Hello, my name is Dr. Pool. The editor of this fine blog asked me to write a post on Swimming Pool Algaecides, and of course I am happy to do so.
Since the advent of swimming pools, there has been algae, for which chemists like myself have been called upon to produce antidotes.
Modern pool algae treatments can be classified into several distinct groups.
- Quaternary Ammonium Algaecides (Quats)
- Polymer Algaecides (Poly-Quats)
- Metallic Algaecides (Copper & Silver)
Some pool owners know this type as Algaecide “50”, because Quat Algaecides are typically 50% Quaternary compounds (C12-16). Quats are biocides that control algae in swimming pools to minimize undesired biological growth.
Quat algaecides are also known for their distinctive odor, and foaming that can result from overuse. You can use a Quat algaecide for controlling algae during the summer or as a winter algaecide. Not overly effective in killing large algae blooms, it’s strength is in control of pool algae.
Algaecide 50 has quick contact times against bacteria, enveloped viruses, pathogenic fungi and of course, pool blue green algae strains. It can aid chlorine in attacking algae cells by weakening the outer membrane.
Polymers are long chains of connected carbon, and is a short way of saying “Poly Molecule”. Polymers in algaecides are drawn to the negative charge of the algae molecule. Once attached, they begin to invade the organism, and disrupt the cell processes, causing the cell to die.
These are typically labeled as “60” in the pool algaecide business. This is because the formulation is typically 60% concentration of polymers, which may actually contain quats. Indeed, many Polymer algaecides are really Poly-Quat compounds.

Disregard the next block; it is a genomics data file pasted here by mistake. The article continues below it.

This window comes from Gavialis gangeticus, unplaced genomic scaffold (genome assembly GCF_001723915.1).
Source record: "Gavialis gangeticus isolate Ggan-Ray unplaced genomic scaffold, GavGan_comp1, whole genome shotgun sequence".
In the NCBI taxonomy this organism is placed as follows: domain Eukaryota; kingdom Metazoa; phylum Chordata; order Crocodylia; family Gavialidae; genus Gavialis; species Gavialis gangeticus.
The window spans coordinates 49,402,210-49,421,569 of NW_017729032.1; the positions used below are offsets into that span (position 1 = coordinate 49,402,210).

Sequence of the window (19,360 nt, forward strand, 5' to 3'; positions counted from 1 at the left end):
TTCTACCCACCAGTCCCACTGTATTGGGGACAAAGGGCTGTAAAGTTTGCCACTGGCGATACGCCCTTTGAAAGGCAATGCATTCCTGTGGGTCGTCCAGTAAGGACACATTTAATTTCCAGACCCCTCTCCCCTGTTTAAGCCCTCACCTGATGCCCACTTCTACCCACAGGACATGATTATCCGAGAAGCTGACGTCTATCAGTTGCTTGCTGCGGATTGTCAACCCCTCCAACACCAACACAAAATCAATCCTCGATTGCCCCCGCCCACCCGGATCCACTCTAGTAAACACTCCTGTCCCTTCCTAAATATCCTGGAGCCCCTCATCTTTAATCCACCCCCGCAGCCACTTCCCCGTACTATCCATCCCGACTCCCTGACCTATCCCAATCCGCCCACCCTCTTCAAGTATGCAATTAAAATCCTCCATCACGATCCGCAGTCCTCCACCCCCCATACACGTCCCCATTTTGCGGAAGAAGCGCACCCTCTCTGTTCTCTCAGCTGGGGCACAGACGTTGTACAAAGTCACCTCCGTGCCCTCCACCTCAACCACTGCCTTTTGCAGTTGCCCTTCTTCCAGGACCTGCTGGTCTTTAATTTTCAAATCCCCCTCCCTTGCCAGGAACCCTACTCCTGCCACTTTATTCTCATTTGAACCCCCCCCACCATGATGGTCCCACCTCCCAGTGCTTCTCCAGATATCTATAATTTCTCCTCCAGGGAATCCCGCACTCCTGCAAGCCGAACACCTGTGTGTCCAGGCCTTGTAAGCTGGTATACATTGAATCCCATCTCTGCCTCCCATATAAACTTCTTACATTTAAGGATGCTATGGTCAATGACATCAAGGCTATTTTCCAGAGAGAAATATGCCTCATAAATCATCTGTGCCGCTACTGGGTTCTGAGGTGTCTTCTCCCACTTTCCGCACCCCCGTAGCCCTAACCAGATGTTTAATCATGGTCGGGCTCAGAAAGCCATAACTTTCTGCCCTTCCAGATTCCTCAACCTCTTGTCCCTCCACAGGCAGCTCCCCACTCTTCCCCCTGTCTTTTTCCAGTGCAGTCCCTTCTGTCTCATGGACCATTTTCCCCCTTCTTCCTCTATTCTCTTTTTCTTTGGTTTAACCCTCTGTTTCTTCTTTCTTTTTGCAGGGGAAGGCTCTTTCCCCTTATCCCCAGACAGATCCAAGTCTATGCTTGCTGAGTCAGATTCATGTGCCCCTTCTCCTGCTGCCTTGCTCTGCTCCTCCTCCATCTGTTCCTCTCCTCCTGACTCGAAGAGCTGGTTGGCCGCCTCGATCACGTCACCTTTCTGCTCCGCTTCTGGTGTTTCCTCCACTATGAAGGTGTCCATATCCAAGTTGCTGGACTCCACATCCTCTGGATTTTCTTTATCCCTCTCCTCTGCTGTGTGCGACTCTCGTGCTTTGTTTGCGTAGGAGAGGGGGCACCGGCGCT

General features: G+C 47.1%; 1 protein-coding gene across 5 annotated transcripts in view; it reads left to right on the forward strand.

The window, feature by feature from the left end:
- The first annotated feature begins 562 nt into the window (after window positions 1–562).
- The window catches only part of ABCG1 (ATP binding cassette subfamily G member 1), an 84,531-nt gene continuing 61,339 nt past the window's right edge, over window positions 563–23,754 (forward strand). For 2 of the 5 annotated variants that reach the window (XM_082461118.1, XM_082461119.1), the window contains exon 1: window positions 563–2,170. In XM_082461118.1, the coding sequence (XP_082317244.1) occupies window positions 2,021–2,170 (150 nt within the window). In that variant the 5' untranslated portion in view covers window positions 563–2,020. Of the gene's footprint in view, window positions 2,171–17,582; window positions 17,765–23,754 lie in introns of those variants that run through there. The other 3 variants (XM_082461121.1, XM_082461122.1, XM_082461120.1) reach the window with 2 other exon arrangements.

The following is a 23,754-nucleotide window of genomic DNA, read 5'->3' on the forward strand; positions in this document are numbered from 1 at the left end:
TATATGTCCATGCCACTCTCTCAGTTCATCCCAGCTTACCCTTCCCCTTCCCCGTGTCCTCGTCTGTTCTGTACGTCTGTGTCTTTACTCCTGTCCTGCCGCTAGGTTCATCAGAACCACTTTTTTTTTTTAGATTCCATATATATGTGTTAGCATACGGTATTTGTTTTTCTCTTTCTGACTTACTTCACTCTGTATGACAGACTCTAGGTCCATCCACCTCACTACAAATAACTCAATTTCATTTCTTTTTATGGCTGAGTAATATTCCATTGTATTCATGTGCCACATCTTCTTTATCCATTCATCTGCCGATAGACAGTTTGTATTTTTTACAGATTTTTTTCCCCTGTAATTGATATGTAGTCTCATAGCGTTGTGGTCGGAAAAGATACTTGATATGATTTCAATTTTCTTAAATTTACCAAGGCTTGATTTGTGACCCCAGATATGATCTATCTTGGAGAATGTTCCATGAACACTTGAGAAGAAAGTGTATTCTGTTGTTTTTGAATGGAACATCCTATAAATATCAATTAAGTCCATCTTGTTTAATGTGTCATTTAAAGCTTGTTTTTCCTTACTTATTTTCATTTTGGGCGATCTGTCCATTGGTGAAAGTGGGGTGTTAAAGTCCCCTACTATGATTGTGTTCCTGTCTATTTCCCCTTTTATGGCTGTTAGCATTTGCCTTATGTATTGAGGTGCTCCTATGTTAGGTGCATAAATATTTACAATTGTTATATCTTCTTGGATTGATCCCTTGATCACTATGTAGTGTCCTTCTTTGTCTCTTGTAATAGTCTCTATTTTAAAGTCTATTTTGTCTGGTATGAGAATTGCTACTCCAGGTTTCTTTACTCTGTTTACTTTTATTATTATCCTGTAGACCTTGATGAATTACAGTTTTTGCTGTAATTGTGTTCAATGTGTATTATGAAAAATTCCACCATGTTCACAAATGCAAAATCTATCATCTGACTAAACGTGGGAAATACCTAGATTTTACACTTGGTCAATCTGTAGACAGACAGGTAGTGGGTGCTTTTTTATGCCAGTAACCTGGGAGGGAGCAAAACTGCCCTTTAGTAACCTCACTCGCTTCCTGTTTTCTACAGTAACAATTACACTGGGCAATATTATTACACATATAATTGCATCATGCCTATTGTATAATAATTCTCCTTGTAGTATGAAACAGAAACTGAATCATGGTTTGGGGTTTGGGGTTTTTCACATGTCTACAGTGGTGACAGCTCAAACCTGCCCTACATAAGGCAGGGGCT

Algaecide 60 Plus is well respected as effective in controlling most forms of blue-green algae and yellow algae. Non-foaming and non-staining formula has greater resistance to high chlorine levels.
Copper and Silver have been known to have algaestatic properties for thousands of years. In the past few hundred, colloidal mixtures of microscopic metals have found hundreds of uses for bacteria and microorganism removal.
Considered antimicrobials by the EPA, copper and silver compounds are best when chelated, to keep the metals stable within the solution, and reduce the possibility of staining to pool plaster, tile grout and plastic steps in a pool.
Copper & Silver algaecides are quite effective at killing most forms of green and blue-green algae by disrupting their reproductive capacity, and have also been proven effective with strains of black algae in swimming pools.
Super Algaecide is now In The Swim Black Algaecide
Tips for using Pool Algaecide
To Increase the efficacy of pool algaecide:
- Don’t add pool shock and algaecide at the same time
- Balance your pool chemistry before adding algaecide
- Clean the pool thoroughly before adding algaecide
I hope that my short lecture on pool algaecides will prove useful to you! If you have other questions on pool algae fighting chemicals, drop a line to drpool @ intheswim.com for my personal reply!